Sifting Powdered Sugar?

Decorating By Sixtoes Updated 17 Feb 2009 , 2:49pm by shannon100

Sixtoes Posted 17 Feb 2009 , 4:38am
post #1 of 12

Some say sift your powdered sugar for buttercream and some do not call for this to be done!! What do you all do?!! Sifting 4 pounds of PS would be grewling...
icon_cry.gif

Thanks for the input....

11 replies
Carolynlovescake Posted 17 Feb 2009 , 4:52am
post #2 of 12

I sift every dry ingredient used. I've found some odd things over the years in things and thankfully by sifting they didn't end up in a customer order like it very easily could have.

It doesn't take me long at all to sift because I have a battery operated sifter. thumbs_up.gif

DsLady614 Posted 17 Feb 2009 , 5:14am
post #3 of 12

Yup, I've started sifting all dry ingredients as well. I just find that the extra time is worth it in the end product.

Now, where do I find one of those battery operated sifters?????

SecretAgentCakeBaker Posted 17 Feb 2009 , 5:18am
post #4 of 12

It does not take me long to sift large amounts of dry ingredients. I do not have a sifter, I just put a mesh colander over my workbowl, dump in the ingredients, and stir.

You can get a set of these for about $20 from Amazon (search on 'Mesh Colander Set'). I have also seen them in Target or WalMart.
LL

snns Posted 17 Feb 2009 , 5:37am
post #5 of 12

same as Barbaranne does
"STIR SIFTING" thats what I do too... icon_biggrin.gif

josumiko Posted 17 Feb 2009 , 5:48am
post #6 of 12

I have a smaller hand held mesh strainer that I use for sifting, and just shake the handle back and forth. This makes very quick work of the job!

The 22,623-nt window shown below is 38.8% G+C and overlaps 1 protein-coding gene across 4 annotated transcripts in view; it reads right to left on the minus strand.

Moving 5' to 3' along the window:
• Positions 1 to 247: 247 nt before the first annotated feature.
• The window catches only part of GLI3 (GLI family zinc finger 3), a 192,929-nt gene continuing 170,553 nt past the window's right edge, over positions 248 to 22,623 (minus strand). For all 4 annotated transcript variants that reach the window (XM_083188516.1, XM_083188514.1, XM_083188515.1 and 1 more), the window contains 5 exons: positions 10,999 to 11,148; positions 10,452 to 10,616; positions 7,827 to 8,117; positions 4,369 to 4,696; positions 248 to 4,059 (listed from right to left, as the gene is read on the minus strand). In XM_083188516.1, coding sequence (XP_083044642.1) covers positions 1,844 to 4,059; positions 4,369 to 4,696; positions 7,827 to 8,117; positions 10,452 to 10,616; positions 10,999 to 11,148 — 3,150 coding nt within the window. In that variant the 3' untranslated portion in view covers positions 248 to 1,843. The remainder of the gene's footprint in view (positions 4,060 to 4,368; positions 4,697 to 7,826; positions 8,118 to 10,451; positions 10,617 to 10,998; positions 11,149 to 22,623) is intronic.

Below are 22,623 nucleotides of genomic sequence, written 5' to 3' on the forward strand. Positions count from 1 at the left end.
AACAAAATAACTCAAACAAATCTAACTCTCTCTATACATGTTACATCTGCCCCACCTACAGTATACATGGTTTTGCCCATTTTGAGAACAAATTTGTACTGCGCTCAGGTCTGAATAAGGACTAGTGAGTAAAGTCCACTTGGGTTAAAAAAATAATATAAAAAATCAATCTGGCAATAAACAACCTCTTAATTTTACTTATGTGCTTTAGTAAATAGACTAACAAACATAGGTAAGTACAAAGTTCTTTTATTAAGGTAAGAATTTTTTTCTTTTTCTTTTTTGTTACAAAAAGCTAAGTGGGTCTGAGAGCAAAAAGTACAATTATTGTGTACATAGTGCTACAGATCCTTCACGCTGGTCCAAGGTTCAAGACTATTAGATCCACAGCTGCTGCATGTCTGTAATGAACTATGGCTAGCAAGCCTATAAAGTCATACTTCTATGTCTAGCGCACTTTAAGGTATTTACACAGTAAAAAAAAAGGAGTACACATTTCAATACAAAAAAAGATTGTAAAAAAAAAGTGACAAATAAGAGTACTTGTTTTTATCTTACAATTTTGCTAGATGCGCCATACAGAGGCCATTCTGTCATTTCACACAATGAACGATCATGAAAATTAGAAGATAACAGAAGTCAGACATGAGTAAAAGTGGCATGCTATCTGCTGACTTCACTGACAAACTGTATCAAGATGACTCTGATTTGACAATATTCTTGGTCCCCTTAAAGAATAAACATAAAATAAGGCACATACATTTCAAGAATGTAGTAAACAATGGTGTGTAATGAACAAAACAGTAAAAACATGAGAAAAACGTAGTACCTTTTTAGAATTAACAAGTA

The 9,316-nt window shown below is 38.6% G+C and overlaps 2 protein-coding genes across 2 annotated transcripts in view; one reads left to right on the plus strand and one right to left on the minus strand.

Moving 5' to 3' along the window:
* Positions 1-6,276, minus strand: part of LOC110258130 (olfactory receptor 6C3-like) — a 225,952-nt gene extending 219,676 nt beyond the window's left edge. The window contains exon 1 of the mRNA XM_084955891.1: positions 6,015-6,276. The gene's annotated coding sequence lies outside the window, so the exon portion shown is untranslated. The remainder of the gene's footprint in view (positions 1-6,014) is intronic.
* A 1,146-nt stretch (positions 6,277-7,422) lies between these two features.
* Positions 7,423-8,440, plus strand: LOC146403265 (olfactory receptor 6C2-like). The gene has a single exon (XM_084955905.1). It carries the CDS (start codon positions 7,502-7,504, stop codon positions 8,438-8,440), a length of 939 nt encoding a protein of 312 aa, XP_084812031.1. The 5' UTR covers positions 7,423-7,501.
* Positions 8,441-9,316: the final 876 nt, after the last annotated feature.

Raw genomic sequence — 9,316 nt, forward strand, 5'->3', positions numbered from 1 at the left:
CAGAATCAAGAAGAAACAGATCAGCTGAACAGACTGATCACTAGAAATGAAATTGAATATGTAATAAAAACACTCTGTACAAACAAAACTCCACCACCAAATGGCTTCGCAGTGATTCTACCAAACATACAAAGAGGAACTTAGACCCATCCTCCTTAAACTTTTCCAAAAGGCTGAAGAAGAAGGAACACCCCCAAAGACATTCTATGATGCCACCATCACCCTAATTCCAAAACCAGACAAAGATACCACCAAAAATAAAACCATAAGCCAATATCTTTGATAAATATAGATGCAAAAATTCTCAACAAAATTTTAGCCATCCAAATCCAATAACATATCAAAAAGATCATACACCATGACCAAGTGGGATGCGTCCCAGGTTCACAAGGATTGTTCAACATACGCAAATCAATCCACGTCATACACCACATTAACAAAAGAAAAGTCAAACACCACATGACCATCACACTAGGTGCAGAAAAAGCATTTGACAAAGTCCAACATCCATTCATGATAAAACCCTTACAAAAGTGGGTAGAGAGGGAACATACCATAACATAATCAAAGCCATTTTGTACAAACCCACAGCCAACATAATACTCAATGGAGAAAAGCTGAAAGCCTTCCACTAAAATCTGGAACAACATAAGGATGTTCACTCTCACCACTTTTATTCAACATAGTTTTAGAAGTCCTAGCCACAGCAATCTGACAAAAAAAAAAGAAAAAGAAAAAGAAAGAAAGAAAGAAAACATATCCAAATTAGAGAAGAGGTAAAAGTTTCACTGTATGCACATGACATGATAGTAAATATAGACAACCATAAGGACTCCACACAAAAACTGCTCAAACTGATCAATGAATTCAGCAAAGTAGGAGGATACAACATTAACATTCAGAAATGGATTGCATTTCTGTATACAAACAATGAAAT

want2bcupcakequeen Posted 17 Feb 2009 , 5:48am
post #7 of 12

I use a hand held mesh sieve. I was going to start looking for a sifter but first I'll try the mesh colander like above first.

Tipper12 Posted 17 Feb 2009 , 7:45am
post #8 of 12

I always Stir Sift too - better safe than sorry later.

dhccster Posted 17 Feb 2009 , 8:44am
post #9 of 12

I think I will start sifting as well. I have that little sifter, but the one from Amazon looks like it would be a lot easier!

miss_sweetstory Posted 17 Feb 2009 , 10:27am
post #10 of 12

Sifting is well worth the time. I too sift all my dry ingredients (except when using flour and the recipe specifically calls for unsifted). The final mix just seems better blended and "finer".

Sixtoes Posted 17 Feb 2009 , 1:11pm
post #11 of 12

Thanks!! I will go out and buy the mesh strainer and stir. All I have is a small hand held sifter and I takes forever....

Just baked my first WASC cakes last night and froze them. Can I make the buttercream tonight and place in frig until Friday? How long will it take the buttercream to come to room temp before I begin icing the cake?

Thanks again...
You all are the best thumbs_up.gif

shannon100 Posted 17 Feb 2009 , 2:49pm
post #12 of 12

I'm new to sifting too! I didn't for so long, and I just started doing it, and what a difference it makes!! I just have a handheld mesh strainer, but it works perfectly. I work in batches of probably 2-3 cups at a time. I shake it back and forth over a bowl and then dump it in my mixer, and while it's getting mixed up, I'm sifting the next few cups. It doesn't involve any extra time, except the first sifting (but even that I can do while my mixer is creaming my butter and crisco.)

I had been having a problem with lumps in my BC, but no more!! I'll never not sift again!!

PS. I've even start sifting my cake mixes, and that's helped get rid of my lumpy batters too! icon_smile.gif

ETA: To answer your question, yes, you can make the BC now for Friday. You can keep it for up to 2 weeks in the fridge. It could thaw in about 30 minutes or so, depending on how much is in your bowl. You'll probably need to rewhip it, though, to get it smooth again.

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